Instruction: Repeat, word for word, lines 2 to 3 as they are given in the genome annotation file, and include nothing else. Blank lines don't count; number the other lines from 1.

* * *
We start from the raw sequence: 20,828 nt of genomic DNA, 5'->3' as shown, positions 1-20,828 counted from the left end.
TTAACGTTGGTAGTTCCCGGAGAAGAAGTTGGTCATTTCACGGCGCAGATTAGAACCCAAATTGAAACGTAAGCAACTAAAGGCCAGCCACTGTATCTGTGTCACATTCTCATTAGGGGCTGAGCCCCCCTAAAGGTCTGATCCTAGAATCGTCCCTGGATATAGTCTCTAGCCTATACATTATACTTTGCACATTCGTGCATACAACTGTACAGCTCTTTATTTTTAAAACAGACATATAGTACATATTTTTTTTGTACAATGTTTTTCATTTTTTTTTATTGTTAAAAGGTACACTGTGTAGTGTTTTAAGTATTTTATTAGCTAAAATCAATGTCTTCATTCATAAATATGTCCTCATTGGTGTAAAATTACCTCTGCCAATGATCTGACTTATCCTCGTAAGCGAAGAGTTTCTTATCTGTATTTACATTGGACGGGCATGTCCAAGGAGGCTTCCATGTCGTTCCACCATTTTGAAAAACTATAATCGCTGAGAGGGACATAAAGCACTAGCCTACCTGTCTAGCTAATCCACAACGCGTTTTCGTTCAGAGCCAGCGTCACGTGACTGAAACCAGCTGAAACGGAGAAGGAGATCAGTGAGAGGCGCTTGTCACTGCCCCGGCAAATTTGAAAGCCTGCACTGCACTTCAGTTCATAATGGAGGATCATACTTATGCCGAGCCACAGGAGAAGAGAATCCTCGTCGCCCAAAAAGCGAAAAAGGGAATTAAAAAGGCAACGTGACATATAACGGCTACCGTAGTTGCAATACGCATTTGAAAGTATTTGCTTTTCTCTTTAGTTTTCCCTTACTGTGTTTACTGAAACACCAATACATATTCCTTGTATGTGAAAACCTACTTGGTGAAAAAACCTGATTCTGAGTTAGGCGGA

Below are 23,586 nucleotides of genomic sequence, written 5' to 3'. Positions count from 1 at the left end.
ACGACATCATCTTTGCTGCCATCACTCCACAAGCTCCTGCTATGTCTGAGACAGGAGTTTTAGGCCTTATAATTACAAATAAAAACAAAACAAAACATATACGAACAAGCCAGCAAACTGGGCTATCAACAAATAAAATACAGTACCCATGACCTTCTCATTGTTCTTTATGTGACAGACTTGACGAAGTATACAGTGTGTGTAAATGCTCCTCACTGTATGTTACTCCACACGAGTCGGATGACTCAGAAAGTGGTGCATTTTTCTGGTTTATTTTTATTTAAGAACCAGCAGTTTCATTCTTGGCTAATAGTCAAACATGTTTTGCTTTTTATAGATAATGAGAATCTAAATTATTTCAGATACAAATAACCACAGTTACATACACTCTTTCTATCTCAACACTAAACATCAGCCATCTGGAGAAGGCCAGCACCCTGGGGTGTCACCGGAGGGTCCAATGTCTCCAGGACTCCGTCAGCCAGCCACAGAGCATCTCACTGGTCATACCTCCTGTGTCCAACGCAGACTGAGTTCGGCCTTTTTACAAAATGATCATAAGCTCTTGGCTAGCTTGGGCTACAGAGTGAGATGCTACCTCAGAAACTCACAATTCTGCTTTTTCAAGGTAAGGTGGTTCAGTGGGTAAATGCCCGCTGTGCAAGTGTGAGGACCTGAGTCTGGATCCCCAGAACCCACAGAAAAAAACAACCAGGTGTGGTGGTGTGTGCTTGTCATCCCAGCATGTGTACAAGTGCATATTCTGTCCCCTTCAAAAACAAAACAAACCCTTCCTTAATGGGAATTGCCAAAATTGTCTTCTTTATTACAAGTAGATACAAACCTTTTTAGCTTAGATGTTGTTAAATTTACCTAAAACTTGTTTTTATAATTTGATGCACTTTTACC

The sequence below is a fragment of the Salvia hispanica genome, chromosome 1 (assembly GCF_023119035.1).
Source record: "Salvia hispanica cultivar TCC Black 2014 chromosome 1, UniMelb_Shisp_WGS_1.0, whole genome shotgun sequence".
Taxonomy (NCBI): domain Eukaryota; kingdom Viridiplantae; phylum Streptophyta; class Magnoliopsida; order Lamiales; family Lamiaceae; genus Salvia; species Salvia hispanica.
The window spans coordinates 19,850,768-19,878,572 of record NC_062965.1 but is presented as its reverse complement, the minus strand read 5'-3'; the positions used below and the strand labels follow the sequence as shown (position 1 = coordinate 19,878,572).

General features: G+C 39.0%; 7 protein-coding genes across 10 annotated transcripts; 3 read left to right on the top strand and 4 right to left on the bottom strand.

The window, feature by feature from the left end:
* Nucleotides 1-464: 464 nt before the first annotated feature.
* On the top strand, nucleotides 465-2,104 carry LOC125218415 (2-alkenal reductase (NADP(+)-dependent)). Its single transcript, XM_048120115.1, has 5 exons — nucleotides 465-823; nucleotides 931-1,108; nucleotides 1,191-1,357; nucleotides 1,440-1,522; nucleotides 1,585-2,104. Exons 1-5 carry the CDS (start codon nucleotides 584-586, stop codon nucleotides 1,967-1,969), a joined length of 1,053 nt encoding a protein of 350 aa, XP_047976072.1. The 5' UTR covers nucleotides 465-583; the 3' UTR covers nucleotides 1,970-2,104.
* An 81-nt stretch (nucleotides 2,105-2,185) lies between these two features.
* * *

TTAACGTTGGTAGTTCCCGGAGAAGAAGTTGGTCATTTCACGGCGCAGATTAGAACCCAAATTGAAACGTAAGCAACTAAAGGCCAGCCACTGTATCTGTGTCACATTCTCATTAGGGGCTGAGCCCCCCTAAAGGTCTGATCCTAGAATCGTCCCTGGATATAGTCTCTAGCCTATACATTATACTTTGCACATTCGTGCATACAACTGTACAGCTCTTTATTTTTAAAACAGACATATAGTACATATTTTTTTTGTACAATGTTTTTCATTTTTTTTTATTGTTAAAAGGTACACTGTGTAGTGTTTTAAGTATTTTATTAGCTAAAATCAATGTCTTCATTCATAAATATGTCCTCATTGGTGTAAAATTACCTCTGCCAATGATCTGACTTATCCTCGTAAGCGAAGAGTTTCTTATCTGTATTTACATTGGACGGGCATGTCCAAGGAGGCTTCCATGTCGTTCCACCATTTTGAAAAACTATAATCGCTGAGAGGGACATAAAGCACTAGCCTACCTGTCTAGCTAATCCACAACGCGTTTTCGTTCAGAGCCAGCGTCACGTGACTGAAACCAGCTGAAACGGAGAAGGAGATCAGTGAGAGGCGCTTGTCACTGCCCCGGCAAATTTGAAAGCCTGCACTGCACTTCAGTTCATAATGGAGGATCATACTTATGCCGAGCCACAGGAGAAGAGAATCCTCGTCGCCCAAAAAGCGAAAAAGGGAATTAAAAAGGCAACGTGACATATAACGGCTACCGTAGTTGCAATACGCATTTGAAAGTATTTGCTTTTCTCTTTAGTTTTCCCTTACTGTGTTTACTGAAACACCAATACATATTCCTTGTATGTGAAAACCTACTTGGTGAAAAAACCTGATTCTGAGTTAGGCGGA

Below are 23,586 nucleotides of genomic sequence, written 5' to 3'. Positions count from 1 at the left end.